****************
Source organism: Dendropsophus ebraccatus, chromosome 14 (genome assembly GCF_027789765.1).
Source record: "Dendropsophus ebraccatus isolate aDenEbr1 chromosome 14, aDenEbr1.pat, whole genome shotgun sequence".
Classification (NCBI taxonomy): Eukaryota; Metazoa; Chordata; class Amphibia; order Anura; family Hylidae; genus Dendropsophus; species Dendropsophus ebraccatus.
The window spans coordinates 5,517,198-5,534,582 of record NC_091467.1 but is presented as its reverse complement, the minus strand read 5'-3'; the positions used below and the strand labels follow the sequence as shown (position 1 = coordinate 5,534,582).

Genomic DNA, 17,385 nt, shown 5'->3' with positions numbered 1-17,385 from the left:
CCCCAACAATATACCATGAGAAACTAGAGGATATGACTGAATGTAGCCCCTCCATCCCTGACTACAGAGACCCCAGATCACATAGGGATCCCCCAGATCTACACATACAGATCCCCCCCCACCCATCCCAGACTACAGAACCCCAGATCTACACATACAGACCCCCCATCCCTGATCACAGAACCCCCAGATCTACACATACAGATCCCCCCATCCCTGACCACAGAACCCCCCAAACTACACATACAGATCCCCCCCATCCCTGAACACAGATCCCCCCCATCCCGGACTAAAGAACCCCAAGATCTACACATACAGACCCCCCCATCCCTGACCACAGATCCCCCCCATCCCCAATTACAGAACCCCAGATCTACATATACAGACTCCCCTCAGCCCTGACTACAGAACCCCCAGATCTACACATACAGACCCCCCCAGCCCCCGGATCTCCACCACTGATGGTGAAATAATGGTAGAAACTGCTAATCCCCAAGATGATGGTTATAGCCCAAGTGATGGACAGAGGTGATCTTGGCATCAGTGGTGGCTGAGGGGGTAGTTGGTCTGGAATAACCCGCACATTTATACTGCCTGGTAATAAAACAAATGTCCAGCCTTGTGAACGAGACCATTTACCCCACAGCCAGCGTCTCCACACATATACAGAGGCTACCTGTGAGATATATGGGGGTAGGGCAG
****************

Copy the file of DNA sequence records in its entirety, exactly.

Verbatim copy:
Source organism: Dendropsophus ebraccatus, chromosome 14 (genome assembly GCF_027789765.1).
Source record: "Dendropsophus ebraccatus isolate aDenEbr1 chromosome 14, aDenEbr1.pat, whole genome shotgun sequence".
Classification (NCBI taxonomy): Eukaryota; Metazoa; Chordata; class Amphibia; order Anura; family Hylidae; genus Dendropsophus; species Dendropsophus ebraccatus.
The window spans coordinates 5,517,198-5,534,582 of record NC_091467.1 but is presented as its reverse complement, the minus strand read 5'-3'; the positions used below and the strand labels follow the sequence as shown (position 1 = coordinate 5,534,582).

Genomic DNA, 17,385 nt, shown 5'->3' with positions numbered 1-17,385 from the left:
CCCCAACAATATACCATGAGAAACTAGAGGATATGACTGAATGTAGCCCCTCCATCCCTGACTACAGAGACCCCAGATCACATAGGGATCCCCCAGATCTACACATACAGATCCCCCCCCACCCATCCCAGACTACAGAACCCCAGATCTACACATACAGACCCCCCATCCCTGATCACAGAACCCCCAGATCTACACATACAGATCCCCCCATCCCTGACCACAGAACCCCCCAAACTACACATACAGATCCCCCCCATCCCTGAACACAGATCCCCCCCATCCCGGACTAAAGAACCCCAAGATCTACACATACAGACCCCCCCATCCCTGACCACAGATCCCCCCCATCCCCAATTACAGAACCCCAGATCTACATATACAGACTCCCCTCAGCCCTGACTACAGAACCCCCAGATCTACACATACAGACCCCCCCAGCCCCCGGATCTCCACCACTGATGGTGAAATAATGGTAGAAACTGCTAATCCCCAAGATGATGGTTATAGCCCAAGTGATGGACAGAGGTGATCTTGGCATCAGTGGTGGCTGAGGGGGTAGTTGGTCTGGAATAACCCGCACATTTATACTGCCTGGTAATAAAACAAATGTCCAGCCTTGTGAACGAGACCATTTACCCCACAGCCAGCGTCTCCACACATATACAGAGGCTACCTGTGAGATATATGGGGGTAGGGCAG